They give birth to extremely underdeveloped young (gestation is only 14-15 days!), which cling to the mother and remain attached to her for a few more weeks until they are fully developed. This unique trait makes them an excellent model for research on early development, as well as transplant and cancer research. The laboratory opossum is also the first marsupial to have its genome sequenced, and in addition to the applications above, it’s also important in heart disease research, HIV research, and comparative genetics. They’re pretty important animals- read more about them here!

https://txbiomed.org/about/extraordinary-resources/the-laboratory-opossum

Leukemia and Down syndrome: a link discovered

iStock_000020666748SmallIt’s been known for decades that the incidence of acute lymphoblastic leukemia (ALL) is 20 times higher in children with Down syndrome than in the general population. And now- thanks to mice- researchers know why!

People with Down syndrome have an extra copy of part or all of chromosome 21. And by working with mice that carry extra copies of genes that are found on chromosome 21, researchers have identified the link between Down syndrome and ALL. Long story short, this particular type of leukemia is caused by an excess of abnormal white blood cells that are supposed to fight infections but don’t work properly. These mice led researchers to the specific proteins involved in this process, and they found- and confirmed in human cell samples- that the gene responsible for spurring the creation of these abnormal cells was an extra gene on chromosome 21. Link: discovered.

While there currently aren’t any drugs that target this specific gene, researchers now know where to focus. Now that they know where the problem lies, they can work to develop drugs that could potentially reduce the chances of a child with Down syndrome developing leukemia! It’s also possible that ALL patients without Down syndrome could benefit from this research.

It’s not good news yet; there’s still work to be done. But I support the fight against pediatric cancer- and the mice do, too!

http://www.alnmag.com/news/2014/04/link-between-down-syndrome-and-leukemia-found-mice?et_cid=3895294&et_rid=655142386&type=headline

YOUR golden retriever could save lives!

golder retriever puppies with motherOK, I’m not assuming that your golden retriever is going to rescue mudslide victims, sniff out bombs or detect low blood sugar levels. But if you have a golden retriever, it’s entirely possible that your dog could help save lives by advancing scientific knowledge. Interested?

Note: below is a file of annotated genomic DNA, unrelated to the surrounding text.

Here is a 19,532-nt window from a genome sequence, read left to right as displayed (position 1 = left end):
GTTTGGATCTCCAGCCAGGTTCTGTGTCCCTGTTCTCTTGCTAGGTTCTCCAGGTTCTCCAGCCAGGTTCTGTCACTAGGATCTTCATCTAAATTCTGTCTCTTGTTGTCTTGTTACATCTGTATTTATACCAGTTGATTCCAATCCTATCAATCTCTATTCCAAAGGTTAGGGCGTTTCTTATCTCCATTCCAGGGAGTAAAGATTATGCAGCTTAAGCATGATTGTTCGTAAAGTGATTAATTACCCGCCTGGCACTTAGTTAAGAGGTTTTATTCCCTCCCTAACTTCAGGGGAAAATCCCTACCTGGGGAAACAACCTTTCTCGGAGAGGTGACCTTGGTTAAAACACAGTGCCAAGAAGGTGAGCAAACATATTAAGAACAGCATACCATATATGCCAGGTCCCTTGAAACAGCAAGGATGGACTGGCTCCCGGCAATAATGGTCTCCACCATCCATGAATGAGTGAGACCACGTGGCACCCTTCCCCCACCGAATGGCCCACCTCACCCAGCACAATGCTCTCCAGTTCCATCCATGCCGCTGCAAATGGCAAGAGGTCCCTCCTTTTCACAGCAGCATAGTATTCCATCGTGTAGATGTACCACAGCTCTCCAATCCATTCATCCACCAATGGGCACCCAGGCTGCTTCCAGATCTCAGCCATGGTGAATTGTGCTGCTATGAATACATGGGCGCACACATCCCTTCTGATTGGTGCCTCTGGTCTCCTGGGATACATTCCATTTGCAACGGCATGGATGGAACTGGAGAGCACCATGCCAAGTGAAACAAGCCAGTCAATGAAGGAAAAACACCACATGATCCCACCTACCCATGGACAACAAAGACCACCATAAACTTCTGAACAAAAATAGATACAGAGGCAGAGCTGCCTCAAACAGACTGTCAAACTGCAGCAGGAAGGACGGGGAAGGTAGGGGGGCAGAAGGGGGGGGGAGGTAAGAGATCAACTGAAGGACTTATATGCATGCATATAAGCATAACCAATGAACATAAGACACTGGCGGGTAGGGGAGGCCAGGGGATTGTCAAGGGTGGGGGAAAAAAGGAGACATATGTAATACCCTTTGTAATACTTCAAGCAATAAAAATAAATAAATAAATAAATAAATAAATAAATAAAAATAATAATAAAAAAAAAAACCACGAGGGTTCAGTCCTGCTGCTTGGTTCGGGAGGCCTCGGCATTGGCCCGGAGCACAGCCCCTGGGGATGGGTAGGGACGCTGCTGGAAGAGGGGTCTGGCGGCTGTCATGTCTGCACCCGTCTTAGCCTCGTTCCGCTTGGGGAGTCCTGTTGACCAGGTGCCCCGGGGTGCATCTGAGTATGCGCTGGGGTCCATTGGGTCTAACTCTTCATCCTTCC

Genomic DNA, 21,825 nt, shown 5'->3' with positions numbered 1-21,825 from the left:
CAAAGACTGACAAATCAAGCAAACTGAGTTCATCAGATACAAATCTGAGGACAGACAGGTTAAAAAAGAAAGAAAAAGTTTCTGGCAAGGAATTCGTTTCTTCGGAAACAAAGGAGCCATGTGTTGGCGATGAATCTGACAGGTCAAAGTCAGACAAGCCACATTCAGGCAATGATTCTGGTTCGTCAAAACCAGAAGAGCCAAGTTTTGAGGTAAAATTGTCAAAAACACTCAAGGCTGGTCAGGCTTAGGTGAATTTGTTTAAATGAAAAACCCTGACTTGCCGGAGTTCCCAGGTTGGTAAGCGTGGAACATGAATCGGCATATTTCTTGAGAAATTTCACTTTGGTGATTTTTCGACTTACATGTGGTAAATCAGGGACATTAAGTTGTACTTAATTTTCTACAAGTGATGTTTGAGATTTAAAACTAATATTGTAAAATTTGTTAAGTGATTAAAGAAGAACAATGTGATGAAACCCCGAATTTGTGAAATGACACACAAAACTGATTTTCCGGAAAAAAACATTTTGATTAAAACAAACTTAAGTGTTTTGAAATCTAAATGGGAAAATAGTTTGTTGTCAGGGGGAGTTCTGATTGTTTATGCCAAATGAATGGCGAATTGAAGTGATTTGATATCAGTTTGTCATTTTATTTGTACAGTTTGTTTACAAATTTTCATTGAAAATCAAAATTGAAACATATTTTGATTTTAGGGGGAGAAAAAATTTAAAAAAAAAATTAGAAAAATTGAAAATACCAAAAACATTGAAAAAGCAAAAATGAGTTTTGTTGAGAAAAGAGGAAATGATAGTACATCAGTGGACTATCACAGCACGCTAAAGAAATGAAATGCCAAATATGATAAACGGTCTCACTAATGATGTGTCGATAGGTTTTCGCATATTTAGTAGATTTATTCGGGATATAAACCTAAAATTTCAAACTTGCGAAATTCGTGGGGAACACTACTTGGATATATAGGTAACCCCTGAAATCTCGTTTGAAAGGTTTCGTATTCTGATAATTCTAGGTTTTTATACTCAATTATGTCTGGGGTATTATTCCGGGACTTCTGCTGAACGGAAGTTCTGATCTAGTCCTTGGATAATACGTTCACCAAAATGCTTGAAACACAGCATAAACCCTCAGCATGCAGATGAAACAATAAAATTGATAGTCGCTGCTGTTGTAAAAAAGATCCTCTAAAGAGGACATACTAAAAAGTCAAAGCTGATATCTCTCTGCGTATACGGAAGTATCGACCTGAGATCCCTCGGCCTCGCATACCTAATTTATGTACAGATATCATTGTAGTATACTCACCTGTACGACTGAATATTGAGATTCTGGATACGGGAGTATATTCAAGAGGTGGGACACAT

The Morris Animal Foundation’s Golden Retriever Lifetime Study is enrolling golden retrievers in an attempt to learn how to prevent cancer and other diseases in dogs. They’re hoping to enroll 3,000 dogs- could your dog be one of them? Click here to find out more about the study.

Golden retrievers are awesome. They’re one of the most popular breeds, but unfortunately, many die of cancer. Information gained from the dogs in this study will benefit all breeds and could possibly help humans, too. And it’s an easy enough job; during annual vet visits, it’s as simple as quick blood and urine samples sent off for analysis.

Do you own a golden? Do you have a friend with a golden retriever? Pass this along; let’s help them fill this study!

http://www.denverpost.com/rss/ci_25443269

Exploding cancer cells? Yes, please!

iStock_000006862055SmallGlioblastoma is an aggressive type of brain tumor. Glioblastomas are difficult to treat, very aggressive, and survival rates aren’t very good. But researchers at Karolinska Institutet in Stockholm have found a potential silver bullet- a substance called Vacquinol-1 that makes glioblastoma cells explode and die!

So how does it work? This molecule alters the cancer cells so they can’t control the substances being carried into the cell from the outside. This results in a large number of vacuoles forming inside the cell, and eventually, the cell explodes.

To develop this treatment, researchers used cell cultures and exposed tumor cells to different molecules. Once they found molecules that killed the tumor cells, they did more research to narrow down potential candidates for a treatment. They identified a single molecule that they wanted to pursue, and through further studies in mice, they found that tumor growth was reversed and the mice survived for longer than those in control groups.

This could potentially work on other types of cancer cells, too, but until clinical trials proceed, researchers won’t know. The hope is to get this treatment into clinical trials quickly, because this is definitely a novel approach to attacking this type of tumor! Read more:

http://www.laboratoryequipment.com/news/2014/03/substance-makes-cancer-explode?et_cid=3836544&et_rid=655142386&type=cta